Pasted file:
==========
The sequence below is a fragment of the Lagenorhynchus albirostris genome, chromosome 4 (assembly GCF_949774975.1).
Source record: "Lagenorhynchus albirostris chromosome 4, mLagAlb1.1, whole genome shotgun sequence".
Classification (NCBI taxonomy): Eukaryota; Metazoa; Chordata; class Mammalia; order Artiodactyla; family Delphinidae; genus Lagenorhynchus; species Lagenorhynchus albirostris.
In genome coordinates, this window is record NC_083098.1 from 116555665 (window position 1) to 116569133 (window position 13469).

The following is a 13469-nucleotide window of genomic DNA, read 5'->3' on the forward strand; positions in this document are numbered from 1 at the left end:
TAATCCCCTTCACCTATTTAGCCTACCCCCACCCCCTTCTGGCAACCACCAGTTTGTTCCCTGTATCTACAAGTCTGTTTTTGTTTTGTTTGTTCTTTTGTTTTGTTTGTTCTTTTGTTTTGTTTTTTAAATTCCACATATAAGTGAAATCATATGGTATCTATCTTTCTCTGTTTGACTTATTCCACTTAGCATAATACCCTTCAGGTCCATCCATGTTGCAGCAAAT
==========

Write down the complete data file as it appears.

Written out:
The sequence below is a fragment of the Lagenorhynchus albirostris genome, chromosome 4 (assembly GCF_949774975.1).
Source record: "Lagenorhynchus albirostris chromosome 4, mLagAlb1.1, whole genome shotgun sequence".
Classification (NCBI taxonomy): Eukaryota; Metazoa; Chordata; class Mammalia; order Artiodactyla; family Delphinidae; genus Lagenorhynchus; species Lagenorhynchus albirostris.
In genome coordinates, this window is record NC_083098.1 from 116555665 (window position 1) to 116569133 (window position 13469).

The following is a 13469-nucleotide window of genomic DNA, read 5'->3' on the forward strand; positions in this document are numbered from 1 at the left end:
TAATCCCCTTCACCTATTTAGCCTACCCCCACCCCCTTCTGGCAACCACCAGTTTGTTCCCTGTATCTACAAGTCTGTTTTTGTTTTGTTTGTTCTTTTGTTTTGTTTGTTCTTTTGTTTTGTTTTTTAAATTCCACATATAAGTGAAATCATATGGTATCTATCTTTCTCTGTTTGACTTATTCCACTTAGCATAATACCCTTCAGGTCCATCCATGTTGCAGCAAAT